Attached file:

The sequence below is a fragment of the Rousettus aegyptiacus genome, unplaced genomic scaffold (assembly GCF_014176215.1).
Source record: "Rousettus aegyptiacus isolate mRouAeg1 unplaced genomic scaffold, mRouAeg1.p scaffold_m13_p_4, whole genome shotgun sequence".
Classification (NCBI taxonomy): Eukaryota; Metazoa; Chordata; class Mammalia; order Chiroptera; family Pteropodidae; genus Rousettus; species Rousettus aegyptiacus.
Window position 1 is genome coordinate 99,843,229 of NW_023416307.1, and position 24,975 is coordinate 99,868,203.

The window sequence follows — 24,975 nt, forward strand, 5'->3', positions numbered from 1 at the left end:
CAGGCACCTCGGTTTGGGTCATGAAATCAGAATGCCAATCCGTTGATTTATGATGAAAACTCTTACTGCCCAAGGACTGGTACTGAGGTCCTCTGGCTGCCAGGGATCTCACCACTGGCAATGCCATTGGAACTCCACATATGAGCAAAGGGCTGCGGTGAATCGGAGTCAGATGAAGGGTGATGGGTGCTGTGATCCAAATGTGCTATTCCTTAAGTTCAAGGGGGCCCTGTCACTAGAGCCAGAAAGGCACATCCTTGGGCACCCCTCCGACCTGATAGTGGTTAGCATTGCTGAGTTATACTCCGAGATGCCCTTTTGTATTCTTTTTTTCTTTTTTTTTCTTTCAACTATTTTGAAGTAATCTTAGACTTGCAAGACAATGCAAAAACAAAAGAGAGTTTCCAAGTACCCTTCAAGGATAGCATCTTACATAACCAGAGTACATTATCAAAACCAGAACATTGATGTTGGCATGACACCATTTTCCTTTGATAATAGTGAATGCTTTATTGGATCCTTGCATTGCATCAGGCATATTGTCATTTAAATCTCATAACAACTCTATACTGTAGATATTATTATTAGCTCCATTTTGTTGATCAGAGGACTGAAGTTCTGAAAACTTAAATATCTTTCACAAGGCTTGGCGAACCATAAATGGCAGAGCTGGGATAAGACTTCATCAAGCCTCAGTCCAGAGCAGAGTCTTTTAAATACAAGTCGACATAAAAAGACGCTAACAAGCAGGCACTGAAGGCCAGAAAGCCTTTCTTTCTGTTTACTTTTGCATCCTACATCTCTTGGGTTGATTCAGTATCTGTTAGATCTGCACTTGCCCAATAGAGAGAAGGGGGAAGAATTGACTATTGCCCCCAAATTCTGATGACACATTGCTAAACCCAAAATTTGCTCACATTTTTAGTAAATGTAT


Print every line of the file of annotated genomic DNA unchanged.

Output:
The sequence below is a fragment of the Rousettus aegyptiacus genome, unplaced genomic scaffold (assembly GCF_014176215.1).
Source record: "Rousettus aegyptiacus isolate mRouAeg1 unplaced genomic scaffold, mRouAeg1.p scaffold_m13_p_4, whole genome shotgun sequence".
Classification (NCBI taxonomy): Eukaryota; Metazoa; Chordata; class Mammalia; order Chiroptera; family Pteropodidae; genus Rousettus; species Rousettus aegyptiacus.
Window position 1 is genome coordinate 99,843,229 of NW_023416307.1, and position 24,975 is coordinate 99,868,203.

The window sequence follows — 24,975 nt, forward strand, 5'->3', positions numbered from 1 at the left end:
CAGGCACCTCGGTTTGGGTCATGAAATCAGAATGCCAATCCGTTGATTTATGATGAAAACTCTTACTGCCCAAGGACTGGTACTGAGGTCCTCTGGCTGCCAGGGATCTCACCACTGGCAATGCCATTGGAACTCCACATATGAGCAAAGGGCTGCGGTGAATCGGAGTCAGATGAAGGGTGATGGGTGCTGTGATCCAAATGTGCTATTCCTTAAGTTCAAGGGGGCCCTGTCACTAGAGCCAGAAAGGCACATCCTTGGGCACCCCTCCGACCTGATAGTGGTTAGCATTGCTGAGTTATACTCCGAGATGCCCTTTTGTATTCTTTTTTTCTTTTTTTTTCTTTCAACTATTTTGAAGTAATCTTAGACTTGCAAGACAATGCAAAAACAAAAGAGAGTTTCCAAGTACCCTTCAAGGATAGCATCTTACATAACCAGAGTACATTATCAAAACCAGAACATTGATGTTGGCATGACACCATTTTCCTTTGATAATAGTGAATGCTTTATTGGATCCTTGCATTGCATCAGGCATATTGTCATTTAAATCTCATAACAACTCTATACTGTAGATATTATTATTAGCTCCATTTTGTTGATCAGAGGACTGAAGTTCTGAAAACTTAAATATCTTTCACAAGGCTTGGCGAACCATAAATGGCAGAGCTGGGATAAGACTTCATCAAGCCTCAGTCCAGAGCAGAGTCTTTTAAATACAAGTCGACATAAAAAGACGCTAACAAGCAGGCACTGAAGGCCAGAAAGCCTTTCTTTCTGTTTACTTTTGCATCCTACATCTCTTGGGTTGATTCAGTATCTGTTAGATCTGCACTTGCCCAATAGAGAGAAGGGGGAAGAATTGACTATTGCCCCCAAATTCTGATGACACATTGCTAAACCCAAAATTTGCTCACATTTTTAGTAAATGTAT